WASHINGTON (AFP) — Federal Reserve chairman Ben Bernanke and Treasury Secretary Henry Paulson urged Congress Tuesday to swiftly pass a 700-billion-dollar Wall Street bailout, warning the entire US economy was at risk.
The warnings came as President George W. Bush vowed before world leaders at the United Nations that US lawmakers would approve the country's largest financial bailout since the 1930s Great Depression.
Bernanke told lawmakers that despite unprecedented steps already taken by the Republican administration to confront the crisis, global financial markets "remain under extraordinary stress."
Action was "urgently required to stabilize the situation and avert what otherwise could be very serious consequences for our financial markets and for our economy," he said.
But the proposal to give the Treasury unprecedented authority to borrow 700 billion dollars to buy toxic mortgage-related assets from struggling financial institutions has met with stiff opposition from some lawmakers.
They have signaled they will not be hurried into approving such a massive US government financial intervention, and have called for proper oversight measures to be put in place to prevent future problems.
Nervous global markets were focused Tuesday on the grilling that Bernanke and Paulson faced from the Senate Banking Committee, as the two finance officials urgently defended their plan unveiled only days ago.
Democratic congressional leaders and some Republican colleagues have insisted the bailout, crafted by Paulson, a former Goldman Sachs president, include sweeping safeguards and oversight to protect American taxpayers.
Global equities markets sank amid growing doubts about the prospects for the US bailout's swift passage. US shares had plunged Monday but were trading modestly higher Tuesday morning as investors watched the skirmish in Congress.
"Paulson's money giveaway to his banker friends while Ma and Pa stay bankrupt in their house ... is looking less viable. Modifications are in the air," said Robert Brusca of FAO Economics.
Bush told worried world leaders that his administration was working to avert a financial meltdown.
"I can assure you that my administration and our Congress are working together," he said in his farewell address to the UN General Assembly. "I'm confident we will act in the urgent timeframe required."
But lawmakers remained cautious.
"I'm prepared to act quickly but I'm not going to act irresponsibly. If it takes longer, so be it," said Senator Chris Dodd, chairman of the Senate Banking Committee.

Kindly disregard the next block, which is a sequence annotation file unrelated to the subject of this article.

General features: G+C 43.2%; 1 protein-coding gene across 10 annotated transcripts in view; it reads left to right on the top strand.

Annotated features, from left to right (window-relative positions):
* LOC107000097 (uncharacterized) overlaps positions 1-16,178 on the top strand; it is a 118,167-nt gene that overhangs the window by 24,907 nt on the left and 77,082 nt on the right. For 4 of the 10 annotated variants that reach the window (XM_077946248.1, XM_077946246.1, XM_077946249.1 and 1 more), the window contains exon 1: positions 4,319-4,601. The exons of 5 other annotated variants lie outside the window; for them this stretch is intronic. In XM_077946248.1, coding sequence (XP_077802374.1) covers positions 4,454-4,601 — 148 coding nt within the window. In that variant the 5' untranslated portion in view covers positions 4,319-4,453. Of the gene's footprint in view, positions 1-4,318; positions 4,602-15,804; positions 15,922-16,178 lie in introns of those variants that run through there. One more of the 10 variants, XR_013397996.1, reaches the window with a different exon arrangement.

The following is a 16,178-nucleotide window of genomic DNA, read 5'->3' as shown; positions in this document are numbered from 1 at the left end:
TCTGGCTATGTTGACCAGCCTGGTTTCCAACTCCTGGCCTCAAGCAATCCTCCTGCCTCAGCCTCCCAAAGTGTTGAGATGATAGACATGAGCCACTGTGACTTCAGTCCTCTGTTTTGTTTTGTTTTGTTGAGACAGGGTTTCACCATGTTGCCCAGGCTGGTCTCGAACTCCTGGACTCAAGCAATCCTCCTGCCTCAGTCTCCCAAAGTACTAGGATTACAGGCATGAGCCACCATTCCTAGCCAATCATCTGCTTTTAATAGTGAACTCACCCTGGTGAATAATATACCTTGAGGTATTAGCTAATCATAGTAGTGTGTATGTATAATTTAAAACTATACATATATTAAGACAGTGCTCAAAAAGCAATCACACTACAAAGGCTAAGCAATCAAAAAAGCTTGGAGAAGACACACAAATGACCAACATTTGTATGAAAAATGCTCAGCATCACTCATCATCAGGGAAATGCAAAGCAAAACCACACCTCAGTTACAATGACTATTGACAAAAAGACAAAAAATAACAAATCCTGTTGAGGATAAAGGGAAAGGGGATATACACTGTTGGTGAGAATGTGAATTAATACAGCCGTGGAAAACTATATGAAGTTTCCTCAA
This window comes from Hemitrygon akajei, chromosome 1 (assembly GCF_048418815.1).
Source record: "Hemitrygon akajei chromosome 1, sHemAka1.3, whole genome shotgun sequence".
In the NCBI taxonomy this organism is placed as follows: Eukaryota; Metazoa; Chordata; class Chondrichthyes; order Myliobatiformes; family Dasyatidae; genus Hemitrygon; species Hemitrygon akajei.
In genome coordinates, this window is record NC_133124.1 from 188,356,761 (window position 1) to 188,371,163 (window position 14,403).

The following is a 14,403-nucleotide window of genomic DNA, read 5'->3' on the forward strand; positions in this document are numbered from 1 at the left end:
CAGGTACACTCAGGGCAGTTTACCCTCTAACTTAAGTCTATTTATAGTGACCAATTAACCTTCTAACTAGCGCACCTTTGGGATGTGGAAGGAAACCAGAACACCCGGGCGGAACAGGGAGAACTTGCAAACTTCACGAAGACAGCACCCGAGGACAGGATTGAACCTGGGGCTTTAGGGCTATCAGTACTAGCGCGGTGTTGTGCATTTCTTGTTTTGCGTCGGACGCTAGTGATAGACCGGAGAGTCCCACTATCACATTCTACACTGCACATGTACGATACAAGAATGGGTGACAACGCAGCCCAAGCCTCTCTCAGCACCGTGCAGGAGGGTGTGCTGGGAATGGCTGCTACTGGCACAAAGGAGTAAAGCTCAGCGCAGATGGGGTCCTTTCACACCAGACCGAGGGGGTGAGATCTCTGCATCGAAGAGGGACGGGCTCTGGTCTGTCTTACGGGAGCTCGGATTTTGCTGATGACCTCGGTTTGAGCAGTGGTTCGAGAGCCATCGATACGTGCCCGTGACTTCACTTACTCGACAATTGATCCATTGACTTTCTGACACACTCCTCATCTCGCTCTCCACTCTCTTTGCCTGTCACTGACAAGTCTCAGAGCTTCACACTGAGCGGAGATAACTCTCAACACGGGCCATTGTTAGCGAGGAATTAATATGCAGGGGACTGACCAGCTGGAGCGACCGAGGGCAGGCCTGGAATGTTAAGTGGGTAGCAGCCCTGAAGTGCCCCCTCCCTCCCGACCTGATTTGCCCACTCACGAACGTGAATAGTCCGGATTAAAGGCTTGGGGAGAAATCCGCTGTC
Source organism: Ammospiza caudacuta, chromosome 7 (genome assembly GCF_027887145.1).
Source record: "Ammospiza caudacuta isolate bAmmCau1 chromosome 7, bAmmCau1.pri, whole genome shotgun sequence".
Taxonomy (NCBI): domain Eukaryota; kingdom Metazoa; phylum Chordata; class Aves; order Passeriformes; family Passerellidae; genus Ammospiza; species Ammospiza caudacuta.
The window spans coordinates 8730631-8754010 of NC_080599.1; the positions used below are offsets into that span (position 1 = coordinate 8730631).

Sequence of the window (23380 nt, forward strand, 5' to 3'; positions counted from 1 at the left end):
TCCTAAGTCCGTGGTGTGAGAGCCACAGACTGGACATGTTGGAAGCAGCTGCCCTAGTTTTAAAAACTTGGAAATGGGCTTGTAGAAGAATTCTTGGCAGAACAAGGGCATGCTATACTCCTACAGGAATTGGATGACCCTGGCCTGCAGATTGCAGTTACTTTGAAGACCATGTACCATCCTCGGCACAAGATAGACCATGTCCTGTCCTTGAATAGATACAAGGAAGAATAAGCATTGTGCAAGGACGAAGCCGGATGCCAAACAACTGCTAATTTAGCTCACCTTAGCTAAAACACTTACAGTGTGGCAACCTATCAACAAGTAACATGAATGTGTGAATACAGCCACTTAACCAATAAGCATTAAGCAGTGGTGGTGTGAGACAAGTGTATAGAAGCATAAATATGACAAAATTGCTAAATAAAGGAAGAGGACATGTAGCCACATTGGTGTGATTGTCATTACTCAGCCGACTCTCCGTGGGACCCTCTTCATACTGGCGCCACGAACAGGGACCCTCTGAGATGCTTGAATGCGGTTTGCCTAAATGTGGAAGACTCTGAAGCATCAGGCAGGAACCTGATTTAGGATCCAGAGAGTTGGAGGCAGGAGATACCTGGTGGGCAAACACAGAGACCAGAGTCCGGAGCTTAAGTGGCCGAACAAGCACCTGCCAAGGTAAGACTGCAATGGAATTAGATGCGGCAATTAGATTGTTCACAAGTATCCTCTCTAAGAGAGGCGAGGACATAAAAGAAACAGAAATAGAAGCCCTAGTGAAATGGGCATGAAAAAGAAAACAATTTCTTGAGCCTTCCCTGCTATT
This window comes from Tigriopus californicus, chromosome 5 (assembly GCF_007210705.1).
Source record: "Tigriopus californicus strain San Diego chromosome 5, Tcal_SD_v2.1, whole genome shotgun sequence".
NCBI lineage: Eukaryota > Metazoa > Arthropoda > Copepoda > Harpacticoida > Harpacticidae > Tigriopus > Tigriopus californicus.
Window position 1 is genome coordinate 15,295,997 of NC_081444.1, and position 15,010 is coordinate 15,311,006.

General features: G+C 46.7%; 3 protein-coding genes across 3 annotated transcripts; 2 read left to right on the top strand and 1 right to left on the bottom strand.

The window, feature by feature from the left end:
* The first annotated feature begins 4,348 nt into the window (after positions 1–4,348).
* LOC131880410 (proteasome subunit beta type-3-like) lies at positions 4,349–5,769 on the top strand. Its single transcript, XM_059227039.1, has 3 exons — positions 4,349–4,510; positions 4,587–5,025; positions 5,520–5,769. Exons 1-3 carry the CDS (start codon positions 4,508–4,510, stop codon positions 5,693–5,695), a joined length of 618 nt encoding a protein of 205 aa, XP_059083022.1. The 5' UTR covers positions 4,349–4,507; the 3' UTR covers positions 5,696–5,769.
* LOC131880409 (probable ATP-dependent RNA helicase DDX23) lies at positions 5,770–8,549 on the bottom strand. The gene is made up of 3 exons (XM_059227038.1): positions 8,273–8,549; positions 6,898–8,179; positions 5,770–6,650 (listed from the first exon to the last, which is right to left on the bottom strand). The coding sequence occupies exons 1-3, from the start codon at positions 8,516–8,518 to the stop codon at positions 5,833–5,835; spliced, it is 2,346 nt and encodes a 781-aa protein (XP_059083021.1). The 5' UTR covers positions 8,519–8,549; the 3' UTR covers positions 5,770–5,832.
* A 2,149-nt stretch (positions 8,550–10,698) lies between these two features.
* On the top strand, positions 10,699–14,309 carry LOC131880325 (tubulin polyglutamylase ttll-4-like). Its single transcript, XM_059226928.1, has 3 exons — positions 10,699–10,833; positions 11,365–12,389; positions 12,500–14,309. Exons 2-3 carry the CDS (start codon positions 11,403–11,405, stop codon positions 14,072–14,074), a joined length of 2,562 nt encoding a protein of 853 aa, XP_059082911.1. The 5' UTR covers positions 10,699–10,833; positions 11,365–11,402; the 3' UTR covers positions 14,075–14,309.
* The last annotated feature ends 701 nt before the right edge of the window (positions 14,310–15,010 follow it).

Dodd said he was "angry" about being faced with a crisis that was "a preventable, avoidable situation" created by a political climate he described as "basically an eight-year coffee break."
He has proposed amendments, including a provision to allow the government to take a stake in the companies it bails out, limits on compensation for company bosses, and additional help for American homeowners facing foreclosures.
But some of those amendments are unpalatable to Republicans, and Paulson echoed Bernanke's comments, warning if Congress did not act quickly, a credit crisis could threaten "all parts of our economy."
He warned against losing the "bipartisan consensus" on the urgency of the bailout with attempts to lard the bill with add-ons.
"We need to build upon this spirit to enact this bill quickly and cleanly, and avoid slowing it down with other provisions that are unrelated or don't have broad support," he said.
Bernanke also underscored the urgency of the swiftly escalating global credit squeeze.
"At this juncture, in light of the fast-moving developments in financial markets, it is essential to deal with the crisis at hand," Bernanke pleaded.
Bernanke said the plan to buy up illiquid assets would create liquidity in the market and reduce uncertainty. It would also "help to restore confidence in our financial markets and enable banks and other institutions to raise capital and to expand credit to support economic growth," he said.
Paulson, meanwhile diverging from his prepared remarks, defended himself against critics of an earlier multibillion-dollar "bazooka" authorized by Congress to rescue private mortgage finance giants Fannie Mae and Freddie Mac.
"You can all be darn glad that you gave us the bazooka because we needed it," he said. "Thank goodness that was done and they were stabilized before we had some investment banks report their earnings."
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